My first couple of days in London were my busiest. I delivered a Drupal Commerce training to a room full of students with Greg Beuthin (a.k.a. smokinggoat), our in-house trainer par excellence. Unfortunately, he and I both had sniffles and scratchy throats, so I can only imagine what those reviews will say about our delivery... C'est la vie. We survived, but my day was only just getting started by the end.
For most of the next day and a half I was minding my queue in preparation for the 1.0 launch of Drupal Commerce. With the help of Bojan Zivanovic and Damien Tournoud (and a few others throughout the day), we were able to close out a variety of issues and ensure all of our automated tests were passing when we finally packaged the 1.0. In a feat of endurance sure to be remembered for ages to come, Damien and I outlasted Bojan's youthful energy to finalize the release after postponing dinner for a couple hours. That's what experience gets you, folks.
An excited Damien is never too hungry to celebrate.
It's a boy! He weighs 8 lbs. 6 oz. and is 22" long!
Coming to DrupalCon to collaborate with the other Commerce Guys and the various contributors from across Europe was the greatest part for me. Without the community, we wouldn't have the 1.0 that we do, a solid e-commerce framework that is not limited to a particular use case or locality. We're standing on the shoulders of Drupal core, the contributions of Merfago, and the dozens of patch contributors who have helped ensure Commerce can accommodate all those crazy taxes around the world. I also personally wouldn't have known that mushy peas are better with malt vinegar mixed in without John Albin Wilkins.
With the 1.0 out, my attention is now focused on ensuring our essential contributed modules are ready for use. I'm focusing specifically on making product administration simpler, ensuring Commerce Shipping supports calculated shipping quotes, and pushing code upstream from a local project into Commerce Addressbook. I always have a half dozen payment related projects in the works, too.
If you want to hear more about Drupal Commerce in person, I'll be talking about the project as an international community success story at DrupalCamp Atlanta. I'm busy compiling statistics on committers and contributions to share along with my usual hand-waving, mile-a-minute overview of the modules' functionality.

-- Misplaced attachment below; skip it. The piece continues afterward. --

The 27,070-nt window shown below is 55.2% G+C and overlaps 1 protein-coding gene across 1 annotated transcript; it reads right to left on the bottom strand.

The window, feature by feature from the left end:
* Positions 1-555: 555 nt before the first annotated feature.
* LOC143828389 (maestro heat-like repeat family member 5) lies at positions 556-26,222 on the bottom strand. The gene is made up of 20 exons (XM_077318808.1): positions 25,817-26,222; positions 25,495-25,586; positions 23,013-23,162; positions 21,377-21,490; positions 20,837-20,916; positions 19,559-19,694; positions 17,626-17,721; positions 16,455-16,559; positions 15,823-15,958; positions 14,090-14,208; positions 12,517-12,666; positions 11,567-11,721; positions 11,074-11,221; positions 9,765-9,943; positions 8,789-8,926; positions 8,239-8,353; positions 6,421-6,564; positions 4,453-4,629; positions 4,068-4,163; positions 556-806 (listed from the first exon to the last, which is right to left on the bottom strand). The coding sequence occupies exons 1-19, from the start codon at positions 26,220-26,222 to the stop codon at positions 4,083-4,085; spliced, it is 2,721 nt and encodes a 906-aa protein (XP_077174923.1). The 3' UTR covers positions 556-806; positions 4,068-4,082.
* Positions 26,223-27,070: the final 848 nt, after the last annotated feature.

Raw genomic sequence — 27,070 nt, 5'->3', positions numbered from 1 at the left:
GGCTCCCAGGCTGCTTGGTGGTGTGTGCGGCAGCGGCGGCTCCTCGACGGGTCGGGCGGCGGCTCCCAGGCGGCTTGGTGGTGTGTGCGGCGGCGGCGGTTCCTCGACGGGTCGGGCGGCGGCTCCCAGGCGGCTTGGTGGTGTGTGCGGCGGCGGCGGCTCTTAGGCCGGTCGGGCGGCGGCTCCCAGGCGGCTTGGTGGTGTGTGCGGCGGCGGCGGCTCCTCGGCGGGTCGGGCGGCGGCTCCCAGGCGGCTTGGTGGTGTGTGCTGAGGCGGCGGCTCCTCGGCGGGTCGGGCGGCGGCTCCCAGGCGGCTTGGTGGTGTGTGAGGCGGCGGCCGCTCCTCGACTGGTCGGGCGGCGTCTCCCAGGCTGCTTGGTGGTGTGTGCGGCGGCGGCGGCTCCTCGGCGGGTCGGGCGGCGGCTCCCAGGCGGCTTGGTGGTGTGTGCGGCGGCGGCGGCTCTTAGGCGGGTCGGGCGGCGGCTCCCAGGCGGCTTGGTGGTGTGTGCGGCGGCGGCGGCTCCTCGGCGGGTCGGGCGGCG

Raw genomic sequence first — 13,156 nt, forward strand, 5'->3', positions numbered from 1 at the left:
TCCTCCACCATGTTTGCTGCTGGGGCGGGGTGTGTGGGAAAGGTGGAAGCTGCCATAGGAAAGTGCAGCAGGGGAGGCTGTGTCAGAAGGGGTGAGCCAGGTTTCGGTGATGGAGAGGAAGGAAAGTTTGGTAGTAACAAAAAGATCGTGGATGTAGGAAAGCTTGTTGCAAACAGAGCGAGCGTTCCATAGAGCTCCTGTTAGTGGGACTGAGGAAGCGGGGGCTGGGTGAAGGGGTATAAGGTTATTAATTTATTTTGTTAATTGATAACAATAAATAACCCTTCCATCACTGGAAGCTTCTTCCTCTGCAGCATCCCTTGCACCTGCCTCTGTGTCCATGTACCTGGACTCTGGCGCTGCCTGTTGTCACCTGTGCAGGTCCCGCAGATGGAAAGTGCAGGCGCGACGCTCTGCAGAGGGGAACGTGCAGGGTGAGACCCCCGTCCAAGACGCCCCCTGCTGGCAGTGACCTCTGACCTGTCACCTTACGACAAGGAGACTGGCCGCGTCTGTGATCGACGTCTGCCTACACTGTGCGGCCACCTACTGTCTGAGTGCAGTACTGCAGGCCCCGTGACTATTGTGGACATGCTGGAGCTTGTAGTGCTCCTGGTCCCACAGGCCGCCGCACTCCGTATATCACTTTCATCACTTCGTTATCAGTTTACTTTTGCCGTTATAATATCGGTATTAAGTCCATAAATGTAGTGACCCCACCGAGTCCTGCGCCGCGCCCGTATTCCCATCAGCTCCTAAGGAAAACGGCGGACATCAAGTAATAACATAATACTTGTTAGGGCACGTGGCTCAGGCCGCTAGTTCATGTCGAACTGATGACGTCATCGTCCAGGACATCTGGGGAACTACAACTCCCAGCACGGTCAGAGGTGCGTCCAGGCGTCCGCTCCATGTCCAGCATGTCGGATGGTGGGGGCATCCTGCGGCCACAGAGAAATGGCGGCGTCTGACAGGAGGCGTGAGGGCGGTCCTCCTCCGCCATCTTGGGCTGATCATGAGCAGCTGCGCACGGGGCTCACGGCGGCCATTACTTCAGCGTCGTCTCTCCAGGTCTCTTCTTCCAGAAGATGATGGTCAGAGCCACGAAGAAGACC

I'll also deliver a show-and-tell style training at this year's Do It With Drupal in NYC. I love DIWD as a more intimate gathering of module authors, core contributors, and web pros from outside the Drupal community. It's a great place for attendees to soak in a wealth of information and run their project needs by the folks writing the code they'll use. Today is the last day for early bird pricing, so if you're on the fence, you may as well make the impulse buy and come hang out in New York with us.
I hope to see many of you at those events and many more minding the queues.
August 21, 2011
At long last I'm breathing British air and getting psyched for tomorrow's Drupal Commerce training. I lived in the UK for four years as a child but only have vague memories of a nanny and getting AG Bear and My Buddy for Christmas. I didn't come back with a nanny, but I did bring along my wife to help take care of me and my daughter to carry the dolls. We spent a few days in Paris recovering from jetlag, ringing in our fifth year of marriage, and finalizing training arrangements before riding the Eurostar to London with the rest of the team this afternoon.
We'll have a total of fourteen Commerce Guys at DrupalCon London, meaning we'll have plenty of people on hand to talk about Drupal Commerce. In addition to tomorrow's training, we'll be presenting / discussing the Commerce modules and contribs in BoF sessions throughout the week. To see the line-up, check the BoF schedule under Room 334. If we can record or screen capture anything from these, they'll end up on the Commerce Guys Vimeo channel.
I'm looking forward to the Developing with Drupal Commerce session on Thursday, because it will be me first go at leading a panel discussion instead of introducing all things Drupal Commerce in a solo, hand-waving, water-guzzling presentation.
I'll be joined by several other developers and business owners who have been bidding on and building Drupal Commerce sites since the alpha and beta releases. We're now gearing up for a 1.0 release thanks to the hard work and contributions of everyone on the panel. It should be valuable and entertaining to hear them talk about what it's like to develop with Drupal Commerce and how the core modules have evolved since they've been working with them.
Last but not least, for everyone who doesn't care a lick about e-commerce but likes Indian food, I have discovered the best Indian place in Croydon. Look no further than The Spicy Affair for a fair-priced, keenly seasoned meal (with a surprisingly kid friendly wait staff!). That's probably the most controversial statement I made in this blog post, and I can't defend it as though I'm some sort of connoisseur. If you know a better place, feel free to link it in. Otherwise I'll see you there.